Translation Revolution

Last year we witnessed several incredibly significant developments in the field of machine translation, including an instant telephone translation service from NTT DoCoMo, Japan’s largest mobile phone operator, and a pair of augmented reality glasses that can perform real-time language translation, invented by Oxford graduate Will Powell.

Last November Microsoft unveiled its impressive instant voice translation tool, demonstrated by chief research officer Rick Rashid at a conference in Tianjin in October, which translates speech almost instantly into another language while retaining the characteristics of the speaker’s own voice. This remarkable technology was demonstrated by Mr Rashid when he used the instant translator to translate his speech into grammatically correct Chinese, and then played the sentences back to the audience using his own natural voice features.

How did Microsoft achieve this result? Instead of using the customary ‘pattern matching’ approach, they focused their attention on a technique known as ‘Deep neural networks’ – a technique inspired by human brain behaviour. While Microsoft’s voice recognition tool is not yet perfect, it is a promising development in the field of machine translation, proving that a universal translation device may not so far off after all.

Level of near-perfection

The question is, how do these significant developments affect companies and why is it important for businesses to embrace machine translation?

It is no secret that machine translation has come a long way in recent years, but these developments indicate that MT is approaching full launch and could potentially reach a level of near-perfection in a matter of four or five years. Corporate growth is dependent on multilingual content and machine translation can offer enormous benefits to companies willing to embrace cutting-edge technology, the obvious advantages being reduction in costs, time and labour.

As translation technology becomes ever more advanced and reliable, companies will begin to realise that they cannot avoid machine translation.  The main drawback to machine translation, that being a perceived lack of accuracy, will sooner or later be eliminated as companies develop more and more advanced methods of translating both spoken and written material.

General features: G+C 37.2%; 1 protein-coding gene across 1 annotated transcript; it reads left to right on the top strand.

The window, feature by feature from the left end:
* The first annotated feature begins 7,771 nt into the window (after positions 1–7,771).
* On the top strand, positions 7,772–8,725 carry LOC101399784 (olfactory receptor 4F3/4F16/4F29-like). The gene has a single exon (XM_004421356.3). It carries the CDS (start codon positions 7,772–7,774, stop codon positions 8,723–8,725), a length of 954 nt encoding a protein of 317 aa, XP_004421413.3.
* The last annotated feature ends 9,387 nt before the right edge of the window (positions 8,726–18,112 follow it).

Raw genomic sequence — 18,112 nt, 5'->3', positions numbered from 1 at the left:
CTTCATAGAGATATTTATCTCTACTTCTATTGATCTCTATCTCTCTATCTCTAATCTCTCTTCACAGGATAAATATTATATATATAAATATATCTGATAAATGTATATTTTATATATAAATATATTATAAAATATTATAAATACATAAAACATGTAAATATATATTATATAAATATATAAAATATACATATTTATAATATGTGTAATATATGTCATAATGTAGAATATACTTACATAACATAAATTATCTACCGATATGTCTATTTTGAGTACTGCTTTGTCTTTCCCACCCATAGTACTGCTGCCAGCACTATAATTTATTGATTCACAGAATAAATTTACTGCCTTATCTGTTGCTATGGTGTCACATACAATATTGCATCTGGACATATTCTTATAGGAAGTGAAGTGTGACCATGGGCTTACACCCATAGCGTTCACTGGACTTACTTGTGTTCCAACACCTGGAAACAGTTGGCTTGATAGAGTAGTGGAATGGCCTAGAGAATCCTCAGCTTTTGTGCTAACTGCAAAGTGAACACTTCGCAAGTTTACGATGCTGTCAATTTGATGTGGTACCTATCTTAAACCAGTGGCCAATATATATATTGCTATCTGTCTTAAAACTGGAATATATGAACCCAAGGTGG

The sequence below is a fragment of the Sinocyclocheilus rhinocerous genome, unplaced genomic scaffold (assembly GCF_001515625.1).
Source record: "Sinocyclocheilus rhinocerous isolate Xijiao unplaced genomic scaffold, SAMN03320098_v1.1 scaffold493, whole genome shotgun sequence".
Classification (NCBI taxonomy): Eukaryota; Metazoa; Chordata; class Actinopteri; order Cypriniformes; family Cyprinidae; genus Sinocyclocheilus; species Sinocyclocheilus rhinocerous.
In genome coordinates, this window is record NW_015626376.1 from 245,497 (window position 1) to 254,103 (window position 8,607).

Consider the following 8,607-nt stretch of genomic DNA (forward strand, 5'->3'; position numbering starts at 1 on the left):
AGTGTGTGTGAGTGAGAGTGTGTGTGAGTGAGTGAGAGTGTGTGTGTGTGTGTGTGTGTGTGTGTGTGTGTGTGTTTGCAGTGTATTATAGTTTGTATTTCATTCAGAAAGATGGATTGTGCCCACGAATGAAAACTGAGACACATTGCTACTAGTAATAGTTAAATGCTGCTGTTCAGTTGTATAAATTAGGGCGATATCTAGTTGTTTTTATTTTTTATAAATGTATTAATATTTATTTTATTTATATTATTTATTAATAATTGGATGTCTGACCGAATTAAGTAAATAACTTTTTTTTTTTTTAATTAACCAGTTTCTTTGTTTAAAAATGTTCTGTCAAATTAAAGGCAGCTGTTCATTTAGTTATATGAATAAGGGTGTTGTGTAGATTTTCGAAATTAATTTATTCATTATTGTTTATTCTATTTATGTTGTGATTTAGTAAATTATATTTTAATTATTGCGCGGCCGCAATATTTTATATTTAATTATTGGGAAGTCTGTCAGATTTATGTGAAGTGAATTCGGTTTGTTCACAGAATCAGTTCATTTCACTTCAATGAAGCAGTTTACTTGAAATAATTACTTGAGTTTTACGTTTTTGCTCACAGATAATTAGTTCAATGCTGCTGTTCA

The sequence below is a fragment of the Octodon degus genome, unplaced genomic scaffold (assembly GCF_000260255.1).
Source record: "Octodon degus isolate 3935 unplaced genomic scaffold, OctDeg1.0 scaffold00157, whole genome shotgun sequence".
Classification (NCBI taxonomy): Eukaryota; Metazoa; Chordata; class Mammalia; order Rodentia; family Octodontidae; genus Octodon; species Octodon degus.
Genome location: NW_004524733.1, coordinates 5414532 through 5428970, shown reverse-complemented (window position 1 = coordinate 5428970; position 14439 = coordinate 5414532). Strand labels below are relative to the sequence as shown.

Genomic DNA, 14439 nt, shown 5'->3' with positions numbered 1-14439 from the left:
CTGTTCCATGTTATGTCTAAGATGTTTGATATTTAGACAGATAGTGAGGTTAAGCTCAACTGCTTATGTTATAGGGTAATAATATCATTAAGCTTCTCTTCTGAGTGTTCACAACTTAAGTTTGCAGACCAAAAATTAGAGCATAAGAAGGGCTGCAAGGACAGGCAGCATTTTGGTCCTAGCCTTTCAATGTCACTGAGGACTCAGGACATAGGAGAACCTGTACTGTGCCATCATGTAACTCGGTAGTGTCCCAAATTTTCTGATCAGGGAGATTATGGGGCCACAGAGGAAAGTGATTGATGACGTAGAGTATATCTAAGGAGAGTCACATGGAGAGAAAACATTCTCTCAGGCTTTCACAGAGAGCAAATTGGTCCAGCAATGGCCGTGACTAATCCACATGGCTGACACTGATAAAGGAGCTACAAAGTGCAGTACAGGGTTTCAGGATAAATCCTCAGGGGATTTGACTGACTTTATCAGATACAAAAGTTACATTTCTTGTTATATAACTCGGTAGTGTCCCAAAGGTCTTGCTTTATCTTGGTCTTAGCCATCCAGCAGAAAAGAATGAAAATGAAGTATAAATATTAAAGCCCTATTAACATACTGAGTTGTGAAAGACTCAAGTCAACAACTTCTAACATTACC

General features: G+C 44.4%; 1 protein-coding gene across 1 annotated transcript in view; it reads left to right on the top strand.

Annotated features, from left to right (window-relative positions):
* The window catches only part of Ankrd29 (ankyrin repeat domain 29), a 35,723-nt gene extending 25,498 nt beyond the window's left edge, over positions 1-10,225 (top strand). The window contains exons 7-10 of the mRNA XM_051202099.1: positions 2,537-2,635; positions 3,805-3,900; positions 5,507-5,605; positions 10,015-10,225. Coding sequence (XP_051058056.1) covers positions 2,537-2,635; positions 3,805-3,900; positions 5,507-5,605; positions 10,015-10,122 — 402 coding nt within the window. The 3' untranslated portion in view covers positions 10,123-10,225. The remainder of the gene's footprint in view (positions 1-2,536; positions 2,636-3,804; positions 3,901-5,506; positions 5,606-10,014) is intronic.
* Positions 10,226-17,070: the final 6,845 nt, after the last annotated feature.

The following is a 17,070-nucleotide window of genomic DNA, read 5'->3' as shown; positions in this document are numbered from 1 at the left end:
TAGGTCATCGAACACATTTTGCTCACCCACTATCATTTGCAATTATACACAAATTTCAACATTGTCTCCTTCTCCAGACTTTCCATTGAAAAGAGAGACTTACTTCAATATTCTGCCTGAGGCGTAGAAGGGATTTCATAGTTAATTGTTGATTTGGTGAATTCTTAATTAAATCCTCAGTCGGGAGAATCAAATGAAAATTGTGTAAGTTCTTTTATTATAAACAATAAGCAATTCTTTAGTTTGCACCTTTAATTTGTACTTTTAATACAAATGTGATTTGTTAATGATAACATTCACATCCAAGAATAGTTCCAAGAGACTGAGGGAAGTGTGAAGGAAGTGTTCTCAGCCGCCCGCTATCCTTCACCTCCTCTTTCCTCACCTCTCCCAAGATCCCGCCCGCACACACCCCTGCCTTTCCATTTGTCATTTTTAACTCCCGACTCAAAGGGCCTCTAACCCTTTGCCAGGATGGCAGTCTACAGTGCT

Naturally many are worried about the impact such technology could have on employment in the translation industry, but the reality is that we are experiencing a revolution in translation technology and, sooner or later, companies will realise that using machine translation will allow them to provide clients with accurate information in multiple languages in a matter of seconds. The days of inaccurate, and often amusing, Google translations are over, and we are now facing a breakthrough in the way multinational corporations do business.

Rachel Robertson

Technology and automation, if wisely used, help companies to improve their efficiency, reduce turnaround time and cut costs without compromising the quality of the output. It facilitates the translation process amplifying the range of services offered and permitting a higher level of localization and delivery of the content in multiple languages. 

Transenter offers you MT-lingo: a Machine Translation solution, which involves building an online MT interface. Unlike free online translation tools, this secure and customized MT solution can build on corporate terminology and industry glossaries, and may be integrated within the company’s infrastructure. Read more!

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